A party was sent to search, and there they found all the powder ready prepared, and, moreover, a man with a lantern, one Guy Fawkes, who had undertaken to be the one to set fire to the train of gunpowder, hoping to escape before the explosion.
    3. The tail of a bird.
      • 1591, William Shakespeare, “The First Part of Henry the Sixt”, in Mr. William Shakespeares Comedies, Histories, & Tragedies [] (First Folio), London: [] Isaac Iaggard, and Ed[ward] Blount, published 1623, OCLC 606515358, [Act III, scene iii], page 108, column 2:
        Let frantike Talbot triumph for a while,
        And like a Peacock ſweepe along his tayle,
        Wee’le pull his Plumes, and take away his Trayne,
        If Dolphin and the reſt will be but rul’d.
      • 1894, Sir Edwin Arnold, Wandering Words, page 260:
        The burning evening sun lighted with mellow gold the coats of the fierce little tiger-kittens — orange silk with stripes of black velvet — the broken amethysts and ruined emeralds of the poor bird's train cruelly scattered over the trampled grass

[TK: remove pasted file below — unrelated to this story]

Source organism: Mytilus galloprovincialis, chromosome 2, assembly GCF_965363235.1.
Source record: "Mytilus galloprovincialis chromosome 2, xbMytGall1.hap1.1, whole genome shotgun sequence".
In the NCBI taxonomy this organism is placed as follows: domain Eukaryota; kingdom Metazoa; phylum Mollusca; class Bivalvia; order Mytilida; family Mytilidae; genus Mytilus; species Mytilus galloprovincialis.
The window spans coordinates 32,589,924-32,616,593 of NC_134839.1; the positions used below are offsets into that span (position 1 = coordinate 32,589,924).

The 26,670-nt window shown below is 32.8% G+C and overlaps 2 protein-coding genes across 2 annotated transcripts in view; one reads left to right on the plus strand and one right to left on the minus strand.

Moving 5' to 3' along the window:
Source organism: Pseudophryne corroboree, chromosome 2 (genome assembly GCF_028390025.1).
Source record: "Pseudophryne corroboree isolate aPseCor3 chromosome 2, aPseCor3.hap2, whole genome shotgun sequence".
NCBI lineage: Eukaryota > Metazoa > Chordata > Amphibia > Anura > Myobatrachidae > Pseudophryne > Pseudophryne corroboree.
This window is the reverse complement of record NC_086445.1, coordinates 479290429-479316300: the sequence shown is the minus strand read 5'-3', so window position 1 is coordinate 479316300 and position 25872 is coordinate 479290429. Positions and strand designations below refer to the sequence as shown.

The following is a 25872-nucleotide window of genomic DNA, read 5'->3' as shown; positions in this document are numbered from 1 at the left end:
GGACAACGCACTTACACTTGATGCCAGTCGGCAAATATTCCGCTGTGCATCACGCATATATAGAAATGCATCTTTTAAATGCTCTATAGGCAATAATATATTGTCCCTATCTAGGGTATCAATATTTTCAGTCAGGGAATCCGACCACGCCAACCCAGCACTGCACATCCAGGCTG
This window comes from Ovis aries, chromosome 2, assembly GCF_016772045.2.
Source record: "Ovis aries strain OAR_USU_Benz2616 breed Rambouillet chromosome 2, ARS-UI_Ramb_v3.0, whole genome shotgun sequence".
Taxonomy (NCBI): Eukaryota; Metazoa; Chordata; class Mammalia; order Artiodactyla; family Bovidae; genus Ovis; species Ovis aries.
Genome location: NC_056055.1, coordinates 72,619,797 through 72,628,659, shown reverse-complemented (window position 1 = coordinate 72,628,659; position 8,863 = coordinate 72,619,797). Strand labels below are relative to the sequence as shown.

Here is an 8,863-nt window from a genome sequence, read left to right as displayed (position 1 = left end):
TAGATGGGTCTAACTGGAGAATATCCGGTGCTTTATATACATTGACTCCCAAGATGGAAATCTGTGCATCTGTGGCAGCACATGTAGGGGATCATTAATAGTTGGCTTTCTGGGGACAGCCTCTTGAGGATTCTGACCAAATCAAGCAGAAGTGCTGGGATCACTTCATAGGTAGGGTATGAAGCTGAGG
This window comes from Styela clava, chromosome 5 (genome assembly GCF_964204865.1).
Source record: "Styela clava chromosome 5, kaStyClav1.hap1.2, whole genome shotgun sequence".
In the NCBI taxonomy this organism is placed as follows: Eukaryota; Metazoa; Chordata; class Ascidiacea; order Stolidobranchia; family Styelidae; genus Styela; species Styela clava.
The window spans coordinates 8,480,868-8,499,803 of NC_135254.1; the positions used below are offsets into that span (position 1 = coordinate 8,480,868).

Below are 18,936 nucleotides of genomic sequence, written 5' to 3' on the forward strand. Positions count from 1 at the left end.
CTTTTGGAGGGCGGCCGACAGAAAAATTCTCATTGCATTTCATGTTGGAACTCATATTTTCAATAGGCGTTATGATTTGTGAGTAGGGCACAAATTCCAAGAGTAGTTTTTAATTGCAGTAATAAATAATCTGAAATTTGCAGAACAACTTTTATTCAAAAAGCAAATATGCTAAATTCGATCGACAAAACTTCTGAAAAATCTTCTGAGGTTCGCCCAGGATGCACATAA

• 1917, William Henry Fitchett, Australia in the making, page xii:
        Fawn and pearl of the lyre-bird's train, / Sheen of the bronze-wing, blue of the crane; / Cream of the plover, grey of the dove; / These are the hues of the land I love!
      • 1945, Nature Magazine, page 299:
        Before the Spanish Conquest, the long, slender, green plumes of the male bird's train adorned the headgear of Aztec and Mayan kings and chieftains, as one may clearly see in modern restorations of ancient scenes.
    4. (obsolete) The tail of an animal in general.
    5. (poetic) The elongated body or form of something narrow and winding, such as the course of a river or the body of a snake.
    6. (astronomy) A transient trail of glowing ions behind a large meteor as it falls through the atmosphere or accompanying a comet as it nears the sun; tail.
      • 1839, Edgar Allan Poe, The Conversation of Eiros and Charmion:
        Finally, all men saw that astronomical knowledge lied not, and they awaited the comet. Its approach was not, at first, seemingly rapid; nor was its appearance of very unusual character. It was of a dull red, and had little perceptible train.
      • 1877, Amédée Guillemin & James Glaisher, The World of Comets, page 200: